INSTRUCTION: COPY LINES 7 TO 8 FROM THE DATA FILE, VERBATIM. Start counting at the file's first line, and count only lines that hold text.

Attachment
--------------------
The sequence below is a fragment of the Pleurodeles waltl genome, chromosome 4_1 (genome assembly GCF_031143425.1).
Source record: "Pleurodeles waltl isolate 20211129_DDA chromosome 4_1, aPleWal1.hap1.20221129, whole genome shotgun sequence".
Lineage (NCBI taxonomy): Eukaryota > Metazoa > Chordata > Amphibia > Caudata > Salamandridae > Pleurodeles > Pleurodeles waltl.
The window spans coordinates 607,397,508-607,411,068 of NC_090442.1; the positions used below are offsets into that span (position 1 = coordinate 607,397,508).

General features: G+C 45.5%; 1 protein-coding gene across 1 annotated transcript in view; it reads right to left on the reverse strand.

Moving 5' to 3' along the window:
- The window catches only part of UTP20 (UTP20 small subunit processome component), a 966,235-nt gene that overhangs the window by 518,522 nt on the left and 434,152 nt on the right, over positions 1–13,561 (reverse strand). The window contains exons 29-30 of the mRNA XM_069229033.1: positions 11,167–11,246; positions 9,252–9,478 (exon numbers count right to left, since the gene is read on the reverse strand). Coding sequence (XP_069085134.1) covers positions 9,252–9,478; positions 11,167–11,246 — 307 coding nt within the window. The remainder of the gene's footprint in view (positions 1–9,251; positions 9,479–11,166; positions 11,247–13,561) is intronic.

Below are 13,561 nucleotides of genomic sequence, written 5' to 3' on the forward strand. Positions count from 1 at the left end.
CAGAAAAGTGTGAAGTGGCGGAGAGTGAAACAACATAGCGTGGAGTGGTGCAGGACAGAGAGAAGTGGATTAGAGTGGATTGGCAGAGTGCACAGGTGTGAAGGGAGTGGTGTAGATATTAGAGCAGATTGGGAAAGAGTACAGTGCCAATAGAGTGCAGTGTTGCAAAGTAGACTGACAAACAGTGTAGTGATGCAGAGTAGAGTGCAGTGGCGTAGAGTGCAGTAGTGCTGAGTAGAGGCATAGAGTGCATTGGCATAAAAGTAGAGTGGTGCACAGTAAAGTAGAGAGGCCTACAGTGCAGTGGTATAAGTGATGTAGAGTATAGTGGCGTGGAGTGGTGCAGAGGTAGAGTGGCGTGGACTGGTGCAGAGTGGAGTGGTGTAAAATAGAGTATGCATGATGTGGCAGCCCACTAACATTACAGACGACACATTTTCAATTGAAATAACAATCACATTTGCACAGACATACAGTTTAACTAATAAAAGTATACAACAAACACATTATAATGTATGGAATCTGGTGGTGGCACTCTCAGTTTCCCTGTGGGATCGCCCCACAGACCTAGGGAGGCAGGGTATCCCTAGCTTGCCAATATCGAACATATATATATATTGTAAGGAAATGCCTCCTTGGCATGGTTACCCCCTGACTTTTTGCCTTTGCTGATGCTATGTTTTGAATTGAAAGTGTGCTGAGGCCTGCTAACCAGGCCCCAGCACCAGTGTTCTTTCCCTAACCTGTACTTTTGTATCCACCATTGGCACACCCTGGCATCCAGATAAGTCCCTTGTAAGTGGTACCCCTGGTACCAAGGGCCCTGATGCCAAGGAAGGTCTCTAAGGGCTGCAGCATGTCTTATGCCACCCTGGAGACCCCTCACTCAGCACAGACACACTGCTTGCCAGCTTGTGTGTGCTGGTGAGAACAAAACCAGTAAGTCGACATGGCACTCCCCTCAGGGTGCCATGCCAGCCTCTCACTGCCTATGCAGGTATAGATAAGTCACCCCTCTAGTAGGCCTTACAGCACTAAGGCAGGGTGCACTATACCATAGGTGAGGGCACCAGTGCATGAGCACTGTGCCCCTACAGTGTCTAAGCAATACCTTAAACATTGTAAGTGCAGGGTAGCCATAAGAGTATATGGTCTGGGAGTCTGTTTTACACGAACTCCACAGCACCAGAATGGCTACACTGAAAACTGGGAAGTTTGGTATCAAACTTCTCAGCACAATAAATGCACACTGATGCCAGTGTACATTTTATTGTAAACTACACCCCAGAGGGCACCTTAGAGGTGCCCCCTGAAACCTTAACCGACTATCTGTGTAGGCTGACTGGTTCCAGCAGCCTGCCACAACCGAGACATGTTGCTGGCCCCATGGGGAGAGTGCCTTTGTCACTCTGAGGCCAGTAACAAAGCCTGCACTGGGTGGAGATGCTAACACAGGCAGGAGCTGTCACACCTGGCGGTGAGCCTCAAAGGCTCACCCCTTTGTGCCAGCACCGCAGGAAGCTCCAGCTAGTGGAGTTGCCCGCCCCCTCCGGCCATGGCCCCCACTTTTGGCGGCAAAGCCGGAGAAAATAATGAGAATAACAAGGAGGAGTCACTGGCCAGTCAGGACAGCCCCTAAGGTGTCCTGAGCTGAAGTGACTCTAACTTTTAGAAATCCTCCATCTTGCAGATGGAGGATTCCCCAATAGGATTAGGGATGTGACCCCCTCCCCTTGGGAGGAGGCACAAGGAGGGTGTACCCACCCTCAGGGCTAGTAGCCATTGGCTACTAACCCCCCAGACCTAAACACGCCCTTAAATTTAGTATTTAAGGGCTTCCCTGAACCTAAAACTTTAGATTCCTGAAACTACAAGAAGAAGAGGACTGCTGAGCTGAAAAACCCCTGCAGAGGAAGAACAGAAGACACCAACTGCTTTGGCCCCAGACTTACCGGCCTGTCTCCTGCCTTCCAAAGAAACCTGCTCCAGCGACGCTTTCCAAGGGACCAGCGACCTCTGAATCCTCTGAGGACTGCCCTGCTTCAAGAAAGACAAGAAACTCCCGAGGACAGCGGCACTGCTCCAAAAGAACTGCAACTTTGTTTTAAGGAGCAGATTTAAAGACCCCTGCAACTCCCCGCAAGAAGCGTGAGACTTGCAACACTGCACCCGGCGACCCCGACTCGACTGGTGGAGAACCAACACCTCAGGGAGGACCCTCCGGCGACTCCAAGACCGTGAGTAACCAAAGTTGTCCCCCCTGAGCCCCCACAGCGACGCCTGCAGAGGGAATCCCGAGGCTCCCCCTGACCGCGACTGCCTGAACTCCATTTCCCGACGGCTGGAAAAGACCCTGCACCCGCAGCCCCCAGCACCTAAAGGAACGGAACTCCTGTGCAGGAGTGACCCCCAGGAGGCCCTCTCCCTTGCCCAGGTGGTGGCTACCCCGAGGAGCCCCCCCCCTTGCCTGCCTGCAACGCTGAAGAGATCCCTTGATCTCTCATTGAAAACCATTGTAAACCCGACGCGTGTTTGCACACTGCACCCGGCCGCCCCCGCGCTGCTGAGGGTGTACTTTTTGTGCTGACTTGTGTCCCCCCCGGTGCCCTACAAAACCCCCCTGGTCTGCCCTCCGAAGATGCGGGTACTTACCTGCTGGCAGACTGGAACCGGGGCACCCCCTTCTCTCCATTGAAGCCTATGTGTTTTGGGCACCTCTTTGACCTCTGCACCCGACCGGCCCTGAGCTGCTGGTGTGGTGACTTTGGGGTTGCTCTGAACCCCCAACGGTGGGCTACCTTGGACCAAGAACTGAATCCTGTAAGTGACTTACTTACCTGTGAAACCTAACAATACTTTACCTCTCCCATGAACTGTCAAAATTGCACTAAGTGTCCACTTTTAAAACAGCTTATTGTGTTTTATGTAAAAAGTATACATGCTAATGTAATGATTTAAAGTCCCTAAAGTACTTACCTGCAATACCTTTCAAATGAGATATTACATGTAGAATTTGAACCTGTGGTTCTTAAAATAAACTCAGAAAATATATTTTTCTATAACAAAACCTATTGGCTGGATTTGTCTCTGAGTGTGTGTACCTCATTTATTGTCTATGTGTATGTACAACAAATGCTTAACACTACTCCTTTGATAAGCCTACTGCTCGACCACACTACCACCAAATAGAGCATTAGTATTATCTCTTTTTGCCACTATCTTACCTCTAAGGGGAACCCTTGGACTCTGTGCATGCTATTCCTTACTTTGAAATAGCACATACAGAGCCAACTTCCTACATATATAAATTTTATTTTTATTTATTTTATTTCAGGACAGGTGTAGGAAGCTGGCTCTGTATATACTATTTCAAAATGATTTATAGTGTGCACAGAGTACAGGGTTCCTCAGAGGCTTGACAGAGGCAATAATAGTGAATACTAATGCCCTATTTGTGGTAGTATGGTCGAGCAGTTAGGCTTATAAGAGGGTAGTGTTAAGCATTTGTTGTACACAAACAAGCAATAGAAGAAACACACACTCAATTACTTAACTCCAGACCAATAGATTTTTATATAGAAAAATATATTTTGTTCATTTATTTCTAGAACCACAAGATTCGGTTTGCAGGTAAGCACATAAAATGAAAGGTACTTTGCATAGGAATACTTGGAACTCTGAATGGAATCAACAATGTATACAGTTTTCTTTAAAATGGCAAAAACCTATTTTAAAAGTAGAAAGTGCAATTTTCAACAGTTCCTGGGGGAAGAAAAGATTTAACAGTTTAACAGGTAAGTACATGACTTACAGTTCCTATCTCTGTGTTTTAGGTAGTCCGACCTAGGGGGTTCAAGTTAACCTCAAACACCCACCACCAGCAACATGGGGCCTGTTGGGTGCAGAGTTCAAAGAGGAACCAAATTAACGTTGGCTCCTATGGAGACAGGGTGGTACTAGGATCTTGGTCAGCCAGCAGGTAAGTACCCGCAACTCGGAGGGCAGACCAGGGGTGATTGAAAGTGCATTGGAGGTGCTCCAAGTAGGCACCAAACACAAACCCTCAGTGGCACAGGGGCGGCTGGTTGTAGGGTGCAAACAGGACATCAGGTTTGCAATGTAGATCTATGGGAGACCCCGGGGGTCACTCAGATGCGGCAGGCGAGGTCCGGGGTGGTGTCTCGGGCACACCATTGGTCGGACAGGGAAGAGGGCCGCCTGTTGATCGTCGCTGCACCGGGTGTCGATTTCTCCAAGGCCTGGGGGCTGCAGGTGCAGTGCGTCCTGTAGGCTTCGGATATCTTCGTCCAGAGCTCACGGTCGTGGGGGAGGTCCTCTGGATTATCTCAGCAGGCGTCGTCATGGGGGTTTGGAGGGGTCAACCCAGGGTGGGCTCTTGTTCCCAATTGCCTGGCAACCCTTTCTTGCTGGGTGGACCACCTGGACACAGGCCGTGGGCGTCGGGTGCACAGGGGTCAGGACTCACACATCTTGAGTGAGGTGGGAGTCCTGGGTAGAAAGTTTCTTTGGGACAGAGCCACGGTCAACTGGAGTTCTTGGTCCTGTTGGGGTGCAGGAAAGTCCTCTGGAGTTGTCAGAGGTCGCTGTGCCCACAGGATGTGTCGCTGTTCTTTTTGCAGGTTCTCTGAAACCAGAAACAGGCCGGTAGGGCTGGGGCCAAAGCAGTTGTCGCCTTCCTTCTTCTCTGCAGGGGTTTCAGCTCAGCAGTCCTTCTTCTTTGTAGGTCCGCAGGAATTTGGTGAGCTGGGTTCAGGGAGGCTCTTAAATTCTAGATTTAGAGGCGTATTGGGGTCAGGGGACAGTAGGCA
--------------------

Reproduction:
- The window catches only part of UTP20 (UTP20 small subunit processome component), a 966,235-nt gene that overhangs the window by 518,522 nt on the left and 434,152 nt on the right, over positions 1–13,561 (reverse strand). The window contains exons 29-30 of the mRNA XM_069229033.1: positions 11,167–11,246; positions 9,252–9,478 (exon numbers count right to left, since the gene is read on the reverse strand). Coding sequence (XP_069085134.1) covers positions 9,252–9,478; positions 11,167–11,246 — 307 coding nt within the window. The remainder of the gene's footprint in view (positions 1–9,251; positions 9,479–11,166; positions 11,247–13,561) is intronic.

Below are 13,561 nucleotides of genomic sequence, written 5' to 3' on the forward strand. Positions count from 1 at the left end.